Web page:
Nairametrics| One of Nigeria’s leading palm oil producer, Presco Oil, released its 2016 full year results last week. The company reported a profit after tax of N21.7 billion, a whopping 772% higher than the N2.49 billion reported in the same period in 2015.
Astonishingly, the company’s profits of N21.7 billion was a good N6 billion higher than the N15.7 billion reported in revenues for the same period. This sort of results is often considered abnormal.
But for Presco, this is indeed the norm for some years now. The company chooses to comply with a financial reporting rule that allows it to capture any change in the value of its biological assets as a revenue rather than other comprehensive income.
By being classified as part of top-line revenue, Presco gets to capture the change in the value of its assets as a profit which it can distribute as dividends, rather than one which it cannot. Thus for Presco and its shareholders how it values its biological assets is worth taking note of.
Biological Assets Explained
- The International Financial Reporting Standards (IFRS) allows companies in the Agro plantation business to estimate the value of their biological assets prior to being harvested.
- For Presco, these are its fresh fruit bunches, which is where its crude oil palm, refined and deodorized palm oil, palm olein etc. are produced from.
- The company basically estimates the future value of the net cash flows derivable from the same of the FFB’s when they mature and discount it to today’s value using its weighted average cost of capital.
- It then also estimates determines the cost of disposing the biological assets and deduct this from the fair value derived.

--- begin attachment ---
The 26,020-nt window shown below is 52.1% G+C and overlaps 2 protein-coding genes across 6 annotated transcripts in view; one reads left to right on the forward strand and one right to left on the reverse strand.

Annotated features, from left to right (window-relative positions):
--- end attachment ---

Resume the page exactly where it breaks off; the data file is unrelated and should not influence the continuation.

- The difference between the fair valuation as at 2015 and the fair valuation of 2016 is reported a gain in value of biological assets.
- Presco’s biological assets was N30.5 billion as at December 31st
- It rose to N55.4 billion as at December 2016, thus a difference of N24.8 billion.
- That difference is the reason for the N21.7 billion reported as profits for the year.
- In 2015, Presco reported a gain in biological assets of N1 billion
- Presco explained this in detail in note 15 of its financial statements.
Why report it as revenue and not OCI?
- If the gain in biological assets was classified under other comprehensive income, Presco would be reporting a pre-tax profits of N6.5 billion.
- This in layman terms means the entire N24.8 billion was paper profits and is not representative of any cash in the bank.
- Presco understands this fact and humbly proposed dividend of N1.5 billion despite posting profits of N21.7 billion. Presco has paid about N1 billion as dividends for about 3 of the last financial years preceding 2016.
- Presco had about N1.79 billion as net cash in bank as at the end of 2016.
- Presco’s adoption of IFRS 41 is in line with its principal activity.
- While it could as a matter of principle decide to classify biological assets separately from income, it did nothing wrong by choosing to go the IFRS way
- For retail investors, this provides a challenge especially when they want to determine the intrinsic value of the company
- For example, Presco’s earnings per share can be is haphazard making it difficult to rely on its price earnings ration should you want to conduct a snap valuation
- To get a better understanding of Presco’s performance one will have to discount the gains in biological assets for all the years and focus more on its operating profits and earnings before tax.
- It will also be prudent to include the changes in biological assets if it results in a loss.
Presco is currently trading closed on Friday at N46.7 and has returned about 16% in the last one year.